LGNSW president Keith Rhoades says the government never properly explained the submission process for councils.
LGNSW president Keith Rhoades says the government never properly explained the submission process for councils. Coffs Coast Advocate

Councils ready to take legal action over forced mergers

IT HAS been criticised as vague and poorly explained, but Premier Mike Baird says the "scale and capacity" measure used to doom so many NSW councils is vital to their future.

The criteria were Kyogle and Bellingen shire councils' downfall in the IPART review of all local governments in the state.

Other North Coast councils such as Clarence Valley, Kempsey and Tweed failed the test for being financially unsustainable - although Tweed claims its poor rating was the result of outdated figures that would be fixed before the month's end.

Local governments are already flagging plans to launch legal action against the government over the review.

North Sydney Council resolved last month to fight any move to force it into a merger.

It has since been found unfit to go it alone.

Now Narrandera's mayor has called on councils in the surrounding Riverina region to join forces to take the government to court if amalgamations are forced.

A quick look at the IPART website shows it was not a one size fits all solution, but rather pitted each council's population, budget and area in the context of what services could be more efficiently shared with neighbours.

The councils were each told the preferred option before submitting their applications.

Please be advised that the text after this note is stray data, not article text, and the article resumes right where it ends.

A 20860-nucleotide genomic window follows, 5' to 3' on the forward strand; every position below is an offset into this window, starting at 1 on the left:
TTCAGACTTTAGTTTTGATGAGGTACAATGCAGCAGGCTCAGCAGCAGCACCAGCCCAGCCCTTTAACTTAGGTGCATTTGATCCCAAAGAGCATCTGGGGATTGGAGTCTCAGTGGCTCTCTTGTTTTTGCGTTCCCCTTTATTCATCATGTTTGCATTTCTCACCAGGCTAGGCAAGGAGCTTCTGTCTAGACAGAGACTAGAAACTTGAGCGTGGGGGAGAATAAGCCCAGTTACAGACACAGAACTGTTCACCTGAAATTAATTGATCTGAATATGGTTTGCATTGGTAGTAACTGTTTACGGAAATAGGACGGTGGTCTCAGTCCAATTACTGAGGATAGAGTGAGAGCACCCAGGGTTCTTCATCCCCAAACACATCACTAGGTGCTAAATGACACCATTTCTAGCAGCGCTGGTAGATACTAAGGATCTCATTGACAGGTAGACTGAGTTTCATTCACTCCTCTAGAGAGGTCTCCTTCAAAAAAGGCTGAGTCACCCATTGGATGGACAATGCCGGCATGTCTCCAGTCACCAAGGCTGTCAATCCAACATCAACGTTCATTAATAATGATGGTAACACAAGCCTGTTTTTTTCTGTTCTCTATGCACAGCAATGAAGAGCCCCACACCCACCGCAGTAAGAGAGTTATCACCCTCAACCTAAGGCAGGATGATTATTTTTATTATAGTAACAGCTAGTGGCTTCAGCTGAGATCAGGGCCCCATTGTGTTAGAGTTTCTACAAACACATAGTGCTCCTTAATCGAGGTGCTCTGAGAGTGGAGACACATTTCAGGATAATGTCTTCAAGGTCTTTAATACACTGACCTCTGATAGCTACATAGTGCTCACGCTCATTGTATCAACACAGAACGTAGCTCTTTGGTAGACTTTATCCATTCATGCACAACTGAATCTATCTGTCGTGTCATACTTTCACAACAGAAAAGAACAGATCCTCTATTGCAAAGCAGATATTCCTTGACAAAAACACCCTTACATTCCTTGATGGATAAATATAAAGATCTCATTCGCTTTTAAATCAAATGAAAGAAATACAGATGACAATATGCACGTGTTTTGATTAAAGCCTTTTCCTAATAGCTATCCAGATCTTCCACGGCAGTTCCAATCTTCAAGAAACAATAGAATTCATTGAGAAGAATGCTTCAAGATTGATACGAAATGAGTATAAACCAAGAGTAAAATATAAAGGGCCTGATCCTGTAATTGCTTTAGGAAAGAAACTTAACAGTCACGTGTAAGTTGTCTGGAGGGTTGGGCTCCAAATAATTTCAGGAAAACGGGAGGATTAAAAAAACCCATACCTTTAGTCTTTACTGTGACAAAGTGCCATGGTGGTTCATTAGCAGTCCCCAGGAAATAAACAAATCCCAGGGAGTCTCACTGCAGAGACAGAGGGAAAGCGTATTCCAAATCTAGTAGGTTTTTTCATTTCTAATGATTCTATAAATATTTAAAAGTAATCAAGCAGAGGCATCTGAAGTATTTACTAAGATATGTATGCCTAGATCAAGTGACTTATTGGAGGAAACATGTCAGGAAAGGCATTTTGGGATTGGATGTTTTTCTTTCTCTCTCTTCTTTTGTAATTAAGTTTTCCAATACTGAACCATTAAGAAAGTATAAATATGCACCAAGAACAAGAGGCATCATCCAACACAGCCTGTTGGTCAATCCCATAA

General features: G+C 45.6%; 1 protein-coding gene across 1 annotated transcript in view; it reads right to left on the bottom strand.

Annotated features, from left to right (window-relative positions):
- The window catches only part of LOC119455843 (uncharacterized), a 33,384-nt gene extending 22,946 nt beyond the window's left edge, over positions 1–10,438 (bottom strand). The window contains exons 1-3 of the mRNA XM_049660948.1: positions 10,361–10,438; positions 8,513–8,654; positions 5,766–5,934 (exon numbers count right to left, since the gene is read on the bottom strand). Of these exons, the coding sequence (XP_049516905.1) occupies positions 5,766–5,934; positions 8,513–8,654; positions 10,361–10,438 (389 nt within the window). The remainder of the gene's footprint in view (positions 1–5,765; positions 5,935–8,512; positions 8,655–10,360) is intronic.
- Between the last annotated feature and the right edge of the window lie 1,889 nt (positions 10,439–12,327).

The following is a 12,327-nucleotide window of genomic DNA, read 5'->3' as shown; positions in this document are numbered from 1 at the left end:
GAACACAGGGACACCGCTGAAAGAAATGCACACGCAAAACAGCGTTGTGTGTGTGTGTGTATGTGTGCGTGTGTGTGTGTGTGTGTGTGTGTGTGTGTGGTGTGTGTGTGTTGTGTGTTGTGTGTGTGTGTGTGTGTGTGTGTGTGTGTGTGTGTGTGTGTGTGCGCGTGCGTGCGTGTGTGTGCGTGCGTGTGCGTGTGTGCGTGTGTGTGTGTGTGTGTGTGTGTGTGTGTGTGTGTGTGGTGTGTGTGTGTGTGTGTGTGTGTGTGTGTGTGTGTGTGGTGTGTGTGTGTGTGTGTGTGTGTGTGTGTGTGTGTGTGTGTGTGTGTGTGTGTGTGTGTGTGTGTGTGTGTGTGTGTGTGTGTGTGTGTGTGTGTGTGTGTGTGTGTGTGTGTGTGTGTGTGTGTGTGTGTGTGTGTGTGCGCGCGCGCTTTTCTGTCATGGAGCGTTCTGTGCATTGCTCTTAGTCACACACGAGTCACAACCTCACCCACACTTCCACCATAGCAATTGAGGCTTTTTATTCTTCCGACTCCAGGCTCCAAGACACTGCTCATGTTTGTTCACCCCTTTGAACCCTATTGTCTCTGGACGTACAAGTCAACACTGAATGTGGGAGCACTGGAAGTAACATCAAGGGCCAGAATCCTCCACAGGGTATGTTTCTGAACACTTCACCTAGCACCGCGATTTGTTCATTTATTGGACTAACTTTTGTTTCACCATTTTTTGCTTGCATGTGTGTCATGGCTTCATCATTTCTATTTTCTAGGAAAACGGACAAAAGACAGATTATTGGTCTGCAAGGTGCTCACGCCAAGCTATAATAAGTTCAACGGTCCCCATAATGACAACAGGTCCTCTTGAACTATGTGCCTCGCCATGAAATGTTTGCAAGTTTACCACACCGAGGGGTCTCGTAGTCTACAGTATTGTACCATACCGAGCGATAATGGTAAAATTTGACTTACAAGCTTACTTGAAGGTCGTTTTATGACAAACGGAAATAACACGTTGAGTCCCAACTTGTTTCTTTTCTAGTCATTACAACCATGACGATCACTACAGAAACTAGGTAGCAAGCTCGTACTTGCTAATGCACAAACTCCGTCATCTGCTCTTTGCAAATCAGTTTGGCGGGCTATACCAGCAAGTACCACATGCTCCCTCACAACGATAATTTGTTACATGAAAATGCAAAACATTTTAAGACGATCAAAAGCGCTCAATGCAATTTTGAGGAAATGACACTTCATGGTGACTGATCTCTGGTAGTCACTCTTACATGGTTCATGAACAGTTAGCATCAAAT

But LGNSW president Keith Rhoades said the government never properly explained how each option was chosen.

"Councils were completely in the dark before making their submissions," he said.

Mr Baird stuck to the "bigger is better" mantra when facing a barrage of questions surrounding the proposed mergers in parliament.

"It is important to understand that a massive opportunity is being lost by communities if councils remain small," he said.

"Greater scale and capacity mean more opportunities through the removal of duplication, a critical issue, which in the long term frees up savings that can be put back into the community through better services, more infrastructure, lower rates or a combination of all three.

"Shared services were looked at but the problem was the benefits are small compared to the much greater benefits available if the merger option is pursued."

Mr Baird said parks, senior citizen centres and libraries would not suffer under the super councils.

"Under our proposals potentially there will be more of them and that is what we are standing up for," he said.

Councils have until November 18 to respond to IPART's report and to volunteer for mergers.